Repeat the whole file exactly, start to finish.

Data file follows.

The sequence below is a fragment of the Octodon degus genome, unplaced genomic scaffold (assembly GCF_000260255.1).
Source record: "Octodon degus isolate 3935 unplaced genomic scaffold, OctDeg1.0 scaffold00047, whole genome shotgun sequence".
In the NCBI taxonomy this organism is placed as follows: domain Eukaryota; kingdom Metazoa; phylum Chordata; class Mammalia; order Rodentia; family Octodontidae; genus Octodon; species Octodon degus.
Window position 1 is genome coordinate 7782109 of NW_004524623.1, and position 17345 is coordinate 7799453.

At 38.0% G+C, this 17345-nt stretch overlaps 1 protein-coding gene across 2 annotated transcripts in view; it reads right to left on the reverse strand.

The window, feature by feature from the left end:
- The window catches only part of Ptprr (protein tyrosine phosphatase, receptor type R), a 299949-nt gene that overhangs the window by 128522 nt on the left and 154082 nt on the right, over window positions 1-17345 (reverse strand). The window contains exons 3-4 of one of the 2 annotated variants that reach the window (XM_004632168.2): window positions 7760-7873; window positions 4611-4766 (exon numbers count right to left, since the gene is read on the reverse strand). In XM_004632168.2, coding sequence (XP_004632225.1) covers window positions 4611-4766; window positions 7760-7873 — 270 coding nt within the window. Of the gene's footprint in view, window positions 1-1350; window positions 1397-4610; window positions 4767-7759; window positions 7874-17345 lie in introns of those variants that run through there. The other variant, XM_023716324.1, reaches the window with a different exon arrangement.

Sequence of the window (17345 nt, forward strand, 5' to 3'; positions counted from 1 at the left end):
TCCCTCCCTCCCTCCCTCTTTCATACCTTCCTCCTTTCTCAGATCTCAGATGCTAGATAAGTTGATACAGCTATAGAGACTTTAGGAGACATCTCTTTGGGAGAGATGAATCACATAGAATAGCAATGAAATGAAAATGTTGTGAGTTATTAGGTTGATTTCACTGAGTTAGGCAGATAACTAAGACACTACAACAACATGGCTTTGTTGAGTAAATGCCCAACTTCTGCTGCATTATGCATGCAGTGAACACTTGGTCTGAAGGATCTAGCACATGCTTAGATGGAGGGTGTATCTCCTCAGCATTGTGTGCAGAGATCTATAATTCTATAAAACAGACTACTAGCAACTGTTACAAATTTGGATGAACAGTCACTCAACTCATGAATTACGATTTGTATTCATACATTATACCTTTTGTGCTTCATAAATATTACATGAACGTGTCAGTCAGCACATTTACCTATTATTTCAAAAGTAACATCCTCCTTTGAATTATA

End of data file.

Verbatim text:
The sequence below is a fragment of the Octodon degus genome, unplaced genomic scaffold (assembly GCF_000260255.1).
Source record: "Octodon degus isolate 3935 unplaced genomic scaffold, OctDeg1.0 scaffold00047, whole genome shotgun sequence".
In the NCBI taxonomy this organism is placed as follows: domain Eukaryota; kingdom Metazoa; phylum Chordata; class Mammalia; order Rodentia; family Octodontidae; genus Octodon; species Octodon degus.
Window position 1 is genome coordinate 7782109 of NW_004524623.1, and position 17345 is coordinate 7799453.

At 38.0% G+C, this 17345-nt stretch overlaps 1 protein-coding gene across 2 annotated transcripts in view; it reads right to left on the reverse strand.

The window, feature by feature from the left end:
- The window catches only part of Ptprr (protein tyrosine phosphatase, receptor type R), a 299949-nt gene that overhangs the window by 128522 nt on the left and 154082 nt on the right, over window positions 1-17345 (reverse strand). The window contains exons 3-4 of one of the 2 annotated variants that reach the window (XM_004632168.2): window positions 7760-7873; window positions 4611-4766 (exon numbers count right to left, since the gene is read on the reverse strand). In XM_004632168.2, coding sequence (XP_004632225.1) covers window positions 4611-4766; window positions 7760-7873 — 270 coding nt within the window. Of the gene's footprint in view, window positions 1-1350; window positions 1397-4610; window positions 4767-7759; window positions 7874-17345 lie in introns of those variants that run through there. The other variant, XM_023716324.1, reaches the window with a different exon arrangement.

Sequence of the window (17345 nt, forward strand, 5' to 3'; positions counted from 1 at the left end):
TCCCTCCCTCCCTCCCTCTTTCATACCTTCCTCCTTTCTCAGATCTCAGATGCTAGATAAGTTGATACAGCTATAGAGACTTTAGGAGACATCTCTTTGGGAGAGATGAATCACATAGAATAGCAATGAAATGAAAATGTTGTGAGTTATTAGGTTGATTTCACTGAGTTAGGCAGATAACTAAGACACTACAACAACATGGCTTTGTTGAGTAAATGCCCAACTTCTGCTGCATTATGCATGCAGTGAACACTTGGTCTGAAGGATCTAGCACATGCTTAGATGGAGGGTGTATCTCCTCAGCATTGTGTGCAGAGATCTATAATTCTATAAAACAGACTACTAGCAACTGTTACAAATTTGGATGAACAGTCACTCAACTCATGAATTACGATTTGTATTCATACATTATACCTTTTGTGCTTCATAAATATTACATGAACGTGTCAGTCAGCACATTTACCTATTATTTCAAAAGTAACATCCTCCTTTGAATTATA